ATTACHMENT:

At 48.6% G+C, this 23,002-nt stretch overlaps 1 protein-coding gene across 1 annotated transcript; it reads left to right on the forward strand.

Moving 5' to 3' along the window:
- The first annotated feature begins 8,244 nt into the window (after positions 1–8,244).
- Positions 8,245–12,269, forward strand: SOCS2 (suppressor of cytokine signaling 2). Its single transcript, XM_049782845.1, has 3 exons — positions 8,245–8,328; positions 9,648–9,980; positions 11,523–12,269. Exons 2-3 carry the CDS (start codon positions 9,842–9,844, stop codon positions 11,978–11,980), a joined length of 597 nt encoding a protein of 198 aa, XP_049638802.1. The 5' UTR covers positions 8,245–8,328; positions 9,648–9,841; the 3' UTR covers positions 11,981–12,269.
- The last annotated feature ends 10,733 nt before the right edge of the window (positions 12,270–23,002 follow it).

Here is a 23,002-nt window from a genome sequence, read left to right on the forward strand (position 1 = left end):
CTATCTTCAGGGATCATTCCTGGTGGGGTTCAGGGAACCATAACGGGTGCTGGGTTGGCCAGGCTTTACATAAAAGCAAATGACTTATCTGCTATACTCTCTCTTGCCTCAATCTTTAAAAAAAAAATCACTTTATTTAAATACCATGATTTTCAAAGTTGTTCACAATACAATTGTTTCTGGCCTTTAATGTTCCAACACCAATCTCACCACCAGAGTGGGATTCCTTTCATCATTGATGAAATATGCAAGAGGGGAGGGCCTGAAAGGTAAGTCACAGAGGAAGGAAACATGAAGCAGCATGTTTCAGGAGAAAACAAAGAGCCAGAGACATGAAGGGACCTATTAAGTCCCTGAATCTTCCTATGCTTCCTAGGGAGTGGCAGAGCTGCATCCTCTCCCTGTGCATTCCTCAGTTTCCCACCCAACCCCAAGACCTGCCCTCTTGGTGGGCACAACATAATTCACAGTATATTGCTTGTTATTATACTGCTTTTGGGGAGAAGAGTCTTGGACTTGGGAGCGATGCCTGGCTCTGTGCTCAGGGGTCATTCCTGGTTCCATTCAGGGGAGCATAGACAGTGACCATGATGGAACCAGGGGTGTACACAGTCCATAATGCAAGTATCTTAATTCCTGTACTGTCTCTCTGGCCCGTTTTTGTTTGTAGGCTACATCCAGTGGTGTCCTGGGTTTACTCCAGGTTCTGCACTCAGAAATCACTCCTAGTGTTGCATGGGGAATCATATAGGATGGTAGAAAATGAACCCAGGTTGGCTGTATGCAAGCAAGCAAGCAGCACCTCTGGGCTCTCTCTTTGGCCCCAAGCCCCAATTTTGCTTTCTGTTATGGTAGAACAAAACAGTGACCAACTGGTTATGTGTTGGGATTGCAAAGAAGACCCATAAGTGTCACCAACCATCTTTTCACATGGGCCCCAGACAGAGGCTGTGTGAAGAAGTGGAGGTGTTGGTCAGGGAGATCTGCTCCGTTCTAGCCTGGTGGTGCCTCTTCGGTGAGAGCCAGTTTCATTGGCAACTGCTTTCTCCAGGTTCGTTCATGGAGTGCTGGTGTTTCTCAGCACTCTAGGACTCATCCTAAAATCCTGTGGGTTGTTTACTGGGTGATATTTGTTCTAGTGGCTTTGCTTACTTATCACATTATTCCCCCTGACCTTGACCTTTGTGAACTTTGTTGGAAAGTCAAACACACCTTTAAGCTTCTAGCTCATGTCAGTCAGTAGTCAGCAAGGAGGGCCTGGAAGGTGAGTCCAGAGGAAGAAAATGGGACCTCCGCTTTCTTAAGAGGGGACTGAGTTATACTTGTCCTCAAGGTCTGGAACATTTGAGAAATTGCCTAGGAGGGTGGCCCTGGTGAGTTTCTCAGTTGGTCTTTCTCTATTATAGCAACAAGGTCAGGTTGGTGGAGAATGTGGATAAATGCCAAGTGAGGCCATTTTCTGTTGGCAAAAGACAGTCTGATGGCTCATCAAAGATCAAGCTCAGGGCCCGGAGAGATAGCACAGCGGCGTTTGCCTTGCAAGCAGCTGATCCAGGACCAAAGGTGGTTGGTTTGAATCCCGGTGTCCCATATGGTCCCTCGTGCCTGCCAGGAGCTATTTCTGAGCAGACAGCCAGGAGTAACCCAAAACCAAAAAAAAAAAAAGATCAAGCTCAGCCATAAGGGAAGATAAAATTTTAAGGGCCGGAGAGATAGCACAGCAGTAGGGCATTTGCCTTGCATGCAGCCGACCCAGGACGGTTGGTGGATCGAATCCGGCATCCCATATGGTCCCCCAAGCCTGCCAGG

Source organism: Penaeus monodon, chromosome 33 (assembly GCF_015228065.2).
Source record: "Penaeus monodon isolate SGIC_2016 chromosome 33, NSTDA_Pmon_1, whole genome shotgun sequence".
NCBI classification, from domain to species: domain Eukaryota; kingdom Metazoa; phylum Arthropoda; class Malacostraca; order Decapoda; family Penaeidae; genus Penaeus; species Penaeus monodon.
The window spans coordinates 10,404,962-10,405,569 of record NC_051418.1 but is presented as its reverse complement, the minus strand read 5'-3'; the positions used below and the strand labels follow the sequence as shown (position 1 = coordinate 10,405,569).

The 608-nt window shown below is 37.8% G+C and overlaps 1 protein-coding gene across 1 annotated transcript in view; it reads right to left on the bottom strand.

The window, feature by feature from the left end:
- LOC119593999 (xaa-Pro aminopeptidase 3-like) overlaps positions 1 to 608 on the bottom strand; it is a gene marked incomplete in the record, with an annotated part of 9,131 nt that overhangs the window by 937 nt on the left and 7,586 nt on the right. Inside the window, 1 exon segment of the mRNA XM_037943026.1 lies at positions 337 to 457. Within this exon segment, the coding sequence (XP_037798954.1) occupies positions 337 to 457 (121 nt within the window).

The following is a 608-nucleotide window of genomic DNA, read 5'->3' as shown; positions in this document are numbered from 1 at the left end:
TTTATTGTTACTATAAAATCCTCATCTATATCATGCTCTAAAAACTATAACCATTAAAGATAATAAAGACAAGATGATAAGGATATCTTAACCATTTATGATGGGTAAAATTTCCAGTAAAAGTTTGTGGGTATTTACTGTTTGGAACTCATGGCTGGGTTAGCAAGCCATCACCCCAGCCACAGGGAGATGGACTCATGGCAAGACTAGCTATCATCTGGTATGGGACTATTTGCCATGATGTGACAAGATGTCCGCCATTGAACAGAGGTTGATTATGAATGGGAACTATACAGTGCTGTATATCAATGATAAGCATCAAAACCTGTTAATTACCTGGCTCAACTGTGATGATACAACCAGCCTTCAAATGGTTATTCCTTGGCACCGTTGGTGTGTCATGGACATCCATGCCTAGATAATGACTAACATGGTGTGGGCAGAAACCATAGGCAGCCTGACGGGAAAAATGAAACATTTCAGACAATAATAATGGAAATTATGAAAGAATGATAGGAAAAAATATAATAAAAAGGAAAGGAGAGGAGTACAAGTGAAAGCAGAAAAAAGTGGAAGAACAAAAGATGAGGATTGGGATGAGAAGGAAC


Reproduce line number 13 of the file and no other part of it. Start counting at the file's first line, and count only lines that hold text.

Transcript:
The window, feature by feature from the left end: